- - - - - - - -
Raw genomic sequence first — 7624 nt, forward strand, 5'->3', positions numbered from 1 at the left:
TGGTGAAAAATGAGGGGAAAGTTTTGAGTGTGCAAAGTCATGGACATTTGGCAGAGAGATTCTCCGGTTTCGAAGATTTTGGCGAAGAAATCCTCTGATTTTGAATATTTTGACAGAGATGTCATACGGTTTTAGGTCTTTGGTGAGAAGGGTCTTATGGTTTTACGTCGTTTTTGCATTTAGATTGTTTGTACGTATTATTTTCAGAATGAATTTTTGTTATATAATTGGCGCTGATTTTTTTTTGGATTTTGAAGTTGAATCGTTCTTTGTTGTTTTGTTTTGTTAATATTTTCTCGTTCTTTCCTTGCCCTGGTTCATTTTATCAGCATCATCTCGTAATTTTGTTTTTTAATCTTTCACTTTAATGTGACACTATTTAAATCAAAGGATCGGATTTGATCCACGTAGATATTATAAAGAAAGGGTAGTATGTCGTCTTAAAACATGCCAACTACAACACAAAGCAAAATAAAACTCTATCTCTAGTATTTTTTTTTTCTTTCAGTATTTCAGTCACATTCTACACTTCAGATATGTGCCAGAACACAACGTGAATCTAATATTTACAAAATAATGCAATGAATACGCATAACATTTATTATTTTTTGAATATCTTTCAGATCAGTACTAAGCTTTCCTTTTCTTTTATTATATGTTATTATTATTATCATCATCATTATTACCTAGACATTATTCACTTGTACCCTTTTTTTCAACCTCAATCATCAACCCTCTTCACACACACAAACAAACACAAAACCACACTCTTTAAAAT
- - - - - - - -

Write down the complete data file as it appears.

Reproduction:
Raw genomic sequence first — 7624 nt, forward strand, 5'->3', positions numbered from 1 at the left:
TGGTGAAAAATGAGGGGAAAGTTTTGAGTGTGCAAAGTCATGGACATTTGGCAGAGAGATTCTCCGGTTTCGAAGATTTTGGCGAAGAAATCCTCTGATTTTGAATATTTTGACAGAGATGTCATACGGTTTTAGGTCTTTGGTGAGAAGGGTCTTATGGTTTTACGTCGTTTTTGCATTTAGATTGTTTGTACGTATTATTTTCAGAATGAATTTTTGTTATATAATTGGCGCTGATTTTTTTTTGGATTTTGAAGTTGAATCGTTCTTTGTTGTTTTGTTTTGTTAATATTTTCTCGTTCTTTCCTTGCCCTGGTTCATTTTATCAGCATCATCTCGTAATTTTGTTTTTTAATCTTTCACTTTAATGTGACACTATTTAAATCAAAGGATCGGATTTGATCCACGTAGATATTATAAAGAAAGGGTAGTATGTCGTCTTAAAACATGCCAACTACAACACAAAGCAAAATAAAACTCTATCTCTAGTATTTTTTTTTTCTTTCAGTATTTCAGTCACATTCTACACTTCAGATATGTGCCAGAACACAACGTGAATCTAATATTTACAAAATAATGCAATGAATACGCATAACATTTATTATTTTTTGAATATCTTTCAGATCAGTACTAAGCTTTCCTTTTCTTTTATTATATGTTATTATTATTATCATCATCATTATTACCTAGACATTATTCACTTGTACCCTTTTTTTCAACCTCAATCATCAACCCTCTTCACACACACAAACAAACACAAAACCACACTCTTTAAAAT